outside Msambe Catholic Centre

outside Msambe Catholic Centre

“I am Doctor Rhad###(very long name)####, but you can call me Doctor Rhada,” he introduced himself formally. “May I ask your good name?”
I told him my name, but he nevertheless calls me simply “Doctor”.
He went on: “I have worked in India, Kosovo for the UN, and of course Uganda.”
“Of course….” I nodded deferentially.

There followed a short welcome, briefing, and supper. We are 18 volunteers starting in Malawi now, ages ranging from around 25 to 50, mostly long term placements of two years. The three mental health placements in Zomba, including mine, are for four to six months only. Other areas covered include HIV policy and awareness, teacher education, logistics, and food. The guy involved in food is working in the north of Malawi, hoping to help with the setting up of a workable dairy industry. There are some dairy cows up north apparently, as well as milking and pasteurising equipment, but not enough cows or logistical expertise to make sure that fresh milk routinely reaches further south. This was partly evidenced by the fact that there is no fresh milk at the centre, only milk powder.

After supper, I found Doctor Rhada in our room standing with his laptop plug in hand, bewildered that it would not fit into the Malawi socket. “But how can it not fit? Why?” he asked, genuinely puzzled. I explained that he needed an adaptor, but he was only properly satisfied when I showed him my European adaptor from France and how it goes between the plug and the socket.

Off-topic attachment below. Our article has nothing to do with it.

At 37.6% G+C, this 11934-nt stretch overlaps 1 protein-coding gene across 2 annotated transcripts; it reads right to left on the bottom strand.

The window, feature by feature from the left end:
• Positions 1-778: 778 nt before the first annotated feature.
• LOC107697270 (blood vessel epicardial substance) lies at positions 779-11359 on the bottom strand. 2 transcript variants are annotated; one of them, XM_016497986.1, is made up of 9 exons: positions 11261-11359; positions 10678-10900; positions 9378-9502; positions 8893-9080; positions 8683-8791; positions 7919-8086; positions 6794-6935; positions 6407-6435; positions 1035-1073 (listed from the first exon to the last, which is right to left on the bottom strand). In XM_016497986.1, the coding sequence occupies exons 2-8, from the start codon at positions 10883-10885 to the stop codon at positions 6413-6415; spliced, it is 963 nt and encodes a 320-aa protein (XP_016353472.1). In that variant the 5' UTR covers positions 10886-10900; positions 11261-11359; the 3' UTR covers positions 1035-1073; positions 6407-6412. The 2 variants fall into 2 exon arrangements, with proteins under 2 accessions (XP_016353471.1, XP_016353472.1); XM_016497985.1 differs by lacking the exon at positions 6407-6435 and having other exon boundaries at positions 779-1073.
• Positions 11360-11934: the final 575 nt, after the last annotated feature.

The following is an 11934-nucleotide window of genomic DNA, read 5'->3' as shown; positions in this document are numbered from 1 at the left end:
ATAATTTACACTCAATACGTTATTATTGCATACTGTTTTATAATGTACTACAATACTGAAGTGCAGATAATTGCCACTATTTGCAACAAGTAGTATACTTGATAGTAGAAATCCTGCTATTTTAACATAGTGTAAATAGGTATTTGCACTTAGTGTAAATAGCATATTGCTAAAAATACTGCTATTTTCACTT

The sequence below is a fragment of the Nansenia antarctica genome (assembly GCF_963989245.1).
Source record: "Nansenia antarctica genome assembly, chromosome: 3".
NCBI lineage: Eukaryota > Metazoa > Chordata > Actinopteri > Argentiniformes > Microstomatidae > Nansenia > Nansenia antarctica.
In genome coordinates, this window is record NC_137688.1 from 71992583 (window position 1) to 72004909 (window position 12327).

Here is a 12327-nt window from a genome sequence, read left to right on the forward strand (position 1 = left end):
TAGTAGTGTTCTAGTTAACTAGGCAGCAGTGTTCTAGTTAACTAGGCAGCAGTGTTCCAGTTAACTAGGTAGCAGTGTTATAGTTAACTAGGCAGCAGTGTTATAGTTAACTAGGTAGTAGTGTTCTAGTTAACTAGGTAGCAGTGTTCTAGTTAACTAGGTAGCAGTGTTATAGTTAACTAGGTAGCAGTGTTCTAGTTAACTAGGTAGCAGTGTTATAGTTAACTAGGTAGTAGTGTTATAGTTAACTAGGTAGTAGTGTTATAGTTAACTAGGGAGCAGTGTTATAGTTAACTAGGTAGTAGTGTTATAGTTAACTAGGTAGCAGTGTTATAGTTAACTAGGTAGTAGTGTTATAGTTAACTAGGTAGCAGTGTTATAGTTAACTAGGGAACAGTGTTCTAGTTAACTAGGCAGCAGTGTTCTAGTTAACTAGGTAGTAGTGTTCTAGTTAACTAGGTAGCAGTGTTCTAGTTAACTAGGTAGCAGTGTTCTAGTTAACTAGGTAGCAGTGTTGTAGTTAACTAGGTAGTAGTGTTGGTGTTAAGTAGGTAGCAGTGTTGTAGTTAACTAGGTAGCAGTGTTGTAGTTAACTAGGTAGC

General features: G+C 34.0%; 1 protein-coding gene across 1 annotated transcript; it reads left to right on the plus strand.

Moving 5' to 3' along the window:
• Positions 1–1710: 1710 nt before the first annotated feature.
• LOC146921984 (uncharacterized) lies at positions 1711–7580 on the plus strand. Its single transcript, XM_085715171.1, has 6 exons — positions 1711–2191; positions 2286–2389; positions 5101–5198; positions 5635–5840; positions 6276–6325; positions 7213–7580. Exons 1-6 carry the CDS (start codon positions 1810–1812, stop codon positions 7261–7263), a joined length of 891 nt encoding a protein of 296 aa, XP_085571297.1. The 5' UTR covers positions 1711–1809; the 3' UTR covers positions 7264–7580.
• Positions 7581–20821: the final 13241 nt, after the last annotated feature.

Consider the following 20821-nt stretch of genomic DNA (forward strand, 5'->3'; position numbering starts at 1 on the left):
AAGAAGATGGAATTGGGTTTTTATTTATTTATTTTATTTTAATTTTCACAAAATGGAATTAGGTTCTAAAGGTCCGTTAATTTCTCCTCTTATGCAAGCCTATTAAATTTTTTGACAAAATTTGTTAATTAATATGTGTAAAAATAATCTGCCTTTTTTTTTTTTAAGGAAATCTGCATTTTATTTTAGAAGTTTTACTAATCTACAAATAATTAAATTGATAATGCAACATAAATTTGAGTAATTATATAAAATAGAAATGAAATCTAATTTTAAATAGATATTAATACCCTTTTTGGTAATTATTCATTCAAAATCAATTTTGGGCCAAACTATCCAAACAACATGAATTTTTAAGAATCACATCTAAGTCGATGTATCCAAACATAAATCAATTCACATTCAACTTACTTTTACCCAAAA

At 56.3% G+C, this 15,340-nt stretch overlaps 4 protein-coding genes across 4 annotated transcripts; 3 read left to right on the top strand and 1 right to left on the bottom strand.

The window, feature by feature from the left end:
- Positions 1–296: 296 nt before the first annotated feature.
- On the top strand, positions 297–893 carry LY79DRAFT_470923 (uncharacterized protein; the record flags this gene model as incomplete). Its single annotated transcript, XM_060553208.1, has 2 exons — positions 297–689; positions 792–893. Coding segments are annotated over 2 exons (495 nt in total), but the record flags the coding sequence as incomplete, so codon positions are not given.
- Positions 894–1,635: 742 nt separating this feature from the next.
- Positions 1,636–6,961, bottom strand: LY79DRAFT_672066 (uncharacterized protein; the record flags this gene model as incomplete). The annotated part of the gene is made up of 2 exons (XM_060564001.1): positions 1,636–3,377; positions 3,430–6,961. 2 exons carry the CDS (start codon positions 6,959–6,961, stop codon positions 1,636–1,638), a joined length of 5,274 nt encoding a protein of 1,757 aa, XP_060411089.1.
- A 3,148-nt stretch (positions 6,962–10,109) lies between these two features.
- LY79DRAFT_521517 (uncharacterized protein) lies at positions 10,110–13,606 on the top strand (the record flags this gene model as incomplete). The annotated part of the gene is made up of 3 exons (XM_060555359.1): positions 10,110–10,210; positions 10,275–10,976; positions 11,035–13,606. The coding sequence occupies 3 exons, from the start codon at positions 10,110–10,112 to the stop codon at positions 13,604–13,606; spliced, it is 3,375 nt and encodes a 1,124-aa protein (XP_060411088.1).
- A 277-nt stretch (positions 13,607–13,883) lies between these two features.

The next challenge to present itself was in the men’s toilets, where two of the three toilets had no water in the cistern, and three of us had already unwittingly used them. I thought we shouldn’t panic, and reminded the guys that this was exactly the sort of scenario which our VSO weekend training in Birmingham had prepared us for. Demonstrating flexibility and adaptability as per our VSO job requirements, we found a bucket in a storeroom and filled it from the shower nextdoor. Job done. And flushed.

Thus ended the first day in Malawi, triumphantly.

Malawian woman outside Msambe Catholic Centre

Malawian woman outside Msambe Catholic Centre